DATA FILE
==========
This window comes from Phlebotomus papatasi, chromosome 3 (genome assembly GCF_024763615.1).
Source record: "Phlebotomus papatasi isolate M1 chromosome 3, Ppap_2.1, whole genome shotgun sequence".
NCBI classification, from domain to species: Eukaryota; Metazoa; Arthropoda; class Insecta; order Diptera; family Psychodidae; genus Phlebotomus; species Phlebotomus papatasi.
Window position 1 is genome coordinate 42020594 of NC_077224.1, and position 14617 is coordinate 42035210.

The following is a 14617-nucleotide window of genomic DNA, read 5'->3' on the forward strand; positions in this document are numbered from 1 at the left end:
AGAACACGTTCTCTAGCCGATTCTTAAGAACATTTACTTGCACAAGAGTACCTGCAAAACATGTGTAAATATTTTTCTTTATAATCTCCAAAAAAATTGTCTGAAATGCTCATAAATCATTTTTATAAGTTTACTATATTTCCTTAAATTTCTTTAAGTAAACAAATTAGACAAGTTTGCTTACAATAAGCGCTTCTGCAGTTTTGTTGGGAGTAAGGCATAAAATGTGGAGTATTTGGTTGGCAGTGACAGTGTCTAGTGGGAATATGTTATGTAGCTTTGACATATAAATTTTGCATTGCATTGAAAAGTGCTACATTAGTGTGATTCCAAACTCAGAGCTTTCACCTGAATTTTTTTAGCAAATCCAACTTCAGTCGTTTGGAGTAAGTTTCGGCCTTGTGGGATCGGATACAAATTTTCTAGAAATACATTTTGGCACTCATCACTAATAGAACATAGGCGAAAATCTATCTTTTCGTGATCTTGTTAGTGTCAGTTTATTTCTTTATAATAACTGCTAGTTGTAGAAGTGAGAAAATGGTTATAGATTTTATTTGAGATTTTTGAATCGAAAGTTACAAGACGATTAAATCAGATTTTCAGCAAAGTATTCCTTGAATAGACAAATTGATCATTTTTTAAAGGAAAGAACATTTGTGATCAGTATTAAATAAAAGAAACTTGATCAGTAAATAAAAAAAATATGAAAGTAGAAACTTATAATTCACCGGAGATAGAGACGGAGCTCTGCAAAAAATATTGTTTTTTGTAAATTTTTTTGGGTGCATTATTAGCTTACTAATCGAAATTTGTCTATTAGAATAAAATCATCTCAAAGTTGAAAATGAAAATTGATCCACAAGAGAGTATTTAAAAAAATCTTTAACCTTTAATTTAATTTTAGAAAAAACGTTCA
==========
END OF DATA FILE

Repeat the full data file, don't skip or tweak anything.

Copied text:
This window comes from Phlebotomus papatasi, chromosome 3 (genome assembly GCF_024763615.1).
Source record: "Phlebotomus papatasi isolate M1 chromosome 3, Ppap_2.1, whole genome shotgun sequence".
NCBI classification, from domain to species: Eukaryota; Metazoa; Arthropoda; class Insecta; order Diptera; family Psychodidae; genus Phlebotomus; species Phlebotomus papatasi.
Window position 1 is genome coordinate 42020594 of NC_077224.1, and position 14617 is coordinate 42035210.

The following is a 14617-nucleotide window of genomic DNA, read 5'->3' on the forward strand; positions in this document are numbered from 1 at the left end:
AGAACACGTTCTCTAGCCGATTCTTAAGAACATTTACTTGCACAAGAGTACCTGCAAAACATGTGTAAATATTTTTCTTTATAATCTCCAAAAAAATTGTCTGAAATGCTCATAAATCATTTTTATAAGTTTACTATATTTCCTTAAATTTCTTTAAGTAAACAAATTAGACAAGTTTGCTTACAATAAGCGCTTCTGCAGTTTTGTTGGGAGTAAGGCATAAAATGTGGAGTATTTGGTTGGCAGTGACAGTGTCTAGTGGGAATATGTTATGTAGCTTTGACATATAAATTTTGCATTGCATTGAAAAGTGCTACATTAGTGTGATTCCAAACTCAGAGCTTTCACCTGAATTTTTTTAGCAAATCCAACTTCAGTCGTTTGGAGTAAGTTTCGGCCTTGTGGGATCGGATACAAATTTTCTAGAAATACATTTTGGCACTCATCACTAATAGAACATAGGCGAAAATCTATCTTTTCGTGATCTTGTTAGTGTCAGTTTATTTCTTTATAATAACTGCTAGTTGTAGAAGTGAGAAAATGGTTATAGATTTTATTTGAGATTTTTGAATCGAAAGTTACAAGACGATTAAATCAGATTTTCAGCAAAGTATTCCTTGAATAGACAAATTGATCATTTTTTAAAGGAAAGAACATTTGTGATCAGTATTAAATAAAAGAAACTTGATCAGTAAATAAAAAAAATATGAAAGTAGAAACTTATAATTCACCGGAGATAGAGACGGAGCTCTGCAAAAAATATTGTTTTTTGTAAATTTTTTTGGGTGCATTATTAGCTTACTAATCGAAATTTGTCTATTAGAATAAAATCATCTCAAAGTTGAAAATGAAAATTGATCCACAAGAGAGTATTTAAAAAAATCTTTAACCTTTAATTTAATTTTAGAAAAAACGTTCA